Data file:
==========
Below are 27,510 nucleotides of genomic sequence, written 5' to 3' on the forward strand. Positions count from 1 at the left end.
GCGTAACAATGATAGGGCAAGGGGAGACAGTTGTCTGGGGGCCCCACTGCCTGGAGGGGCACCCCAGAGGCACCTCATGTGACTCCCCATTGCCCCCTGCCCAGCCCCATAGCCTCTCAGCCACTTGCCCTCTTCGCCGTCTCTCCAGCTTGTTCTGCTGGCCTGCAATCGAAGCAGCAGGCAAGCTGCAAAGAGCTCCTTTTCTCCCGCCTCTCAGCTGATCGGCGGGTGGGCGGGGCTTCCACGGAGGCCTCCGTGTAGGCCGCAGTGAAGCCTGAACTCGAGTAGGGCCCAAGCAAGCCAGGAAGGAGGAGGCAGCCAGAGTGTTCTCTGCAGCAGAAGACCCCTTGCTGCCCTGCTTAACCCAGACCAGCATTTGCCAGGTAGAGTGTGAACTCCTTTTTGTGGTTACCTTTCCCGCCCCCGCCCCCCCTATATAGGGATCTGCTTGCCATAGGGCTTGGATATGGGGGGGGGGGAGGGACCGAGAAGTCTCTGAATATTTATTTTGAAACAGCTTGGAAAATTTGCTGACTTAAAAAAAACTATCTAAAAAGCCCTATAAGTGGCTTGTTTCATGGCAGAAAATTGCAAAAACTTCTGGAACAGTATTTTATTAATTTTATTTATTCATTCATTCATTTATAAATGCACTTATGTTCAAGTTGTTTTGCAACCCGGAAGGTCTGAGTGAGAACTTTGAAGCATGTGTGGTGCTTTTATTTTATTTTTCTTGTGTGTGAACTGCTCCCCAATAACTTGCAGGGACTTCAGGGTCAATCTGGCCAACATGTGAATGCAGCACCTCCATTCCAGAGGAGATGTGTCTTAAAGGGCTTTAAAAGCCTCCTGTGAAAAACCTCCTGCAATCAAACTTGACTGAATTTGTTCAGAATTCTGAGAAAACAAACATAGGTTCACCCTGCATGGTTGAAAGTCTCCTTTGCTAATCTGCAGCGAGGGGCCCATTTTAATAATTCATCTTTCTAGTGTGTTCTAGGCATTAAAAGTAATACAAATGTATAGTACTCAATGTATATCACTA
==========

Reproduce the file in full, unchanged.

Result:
Below are 27,510 nucleotides of genomic sequence, written 5' to 3' on the forward strand. Positions count from 1 at the left end.
GCGTAACAATGATAGGGCAAGGGGAGACAGTTGTCTGGGGGCCCCACTGCCTGGAGGGGCACCCCAGAGGCACCTCATGTGACTCCCCATTGCCCCCTGCCCAGCCCCATAGCCTCTCAGCCACTTGCCCTCTTCGCCGTCTCTCCAGCTTGTTCTGCTGGCCTGCAATCGAAGCAGCAGGCAAGCTGCAAAGAGCTCCTTTTCTCCCGCCTCTCAGCTGATCGGCGGGTGGGCGGGGCTTCCACGGAGGCCTCCGTGTAGGCCGCAGTGAAGCCTGAACTCGAGTAGGGCCCAAGCAAGCCAGGAAGGAGGAGGCAGCCAGAGTGTTCTCTGCAGCAGAAGACCCCTTGCTGCCCTGCTTAACCCAGACCAGCATTTGCCAGGTAGAGTGTGAACTCCTTTTTGTGGTTACCTTTCCCGCCCCCGCCCCCCCTATATAGGGATCTGCTTGCCATAGGGCTTGGATATGGGGGGGGGGGAGGGACCGAGAAGTCTCTGAATATTTATTTTGAAACAGCTTGGAAAATTTGCTGACTTAAAAAAAACTATCTAAAAAGCCCTATAAGTGGCTTGTTTCATGGCAGAAAATTGCAAAAACTTCTGGAACAGTATTTTATTAATTTTATTTATTCATTCATTCATTTATAAATGCACTTATGTTCAAGTTGTTTTGCAACCCGGAAGGTCTGAGTGAGAACTTTGAAGCATGTGTGGTGCTTTTATTTTATTTTTCTTGTGTGTGAACTGCTCCCCAATAACTTGCAGGGACTTCAGGGTCAATCTGGCCAACATGTGAATGCAGCACCTCCATTCCAGAGGAGATGTGTCTTAAAGGGCTTTAAAAGCCTCCTGTGAAAAACCTCCTGCAATCAAACTTGACTGAATTTGTTCAGAATTCTGAGAAAACAAACATAGGTTCACCCTGCATGGTTGAAAGTCTCCTTTGCTAATCTGCAGCGAGGGGCCCATTTTAATAATTCATCTTTCTAGTGTGTTCTAGGCATTAAAAGTAATACAAATGTATAGTACTCAATGTATATCACTA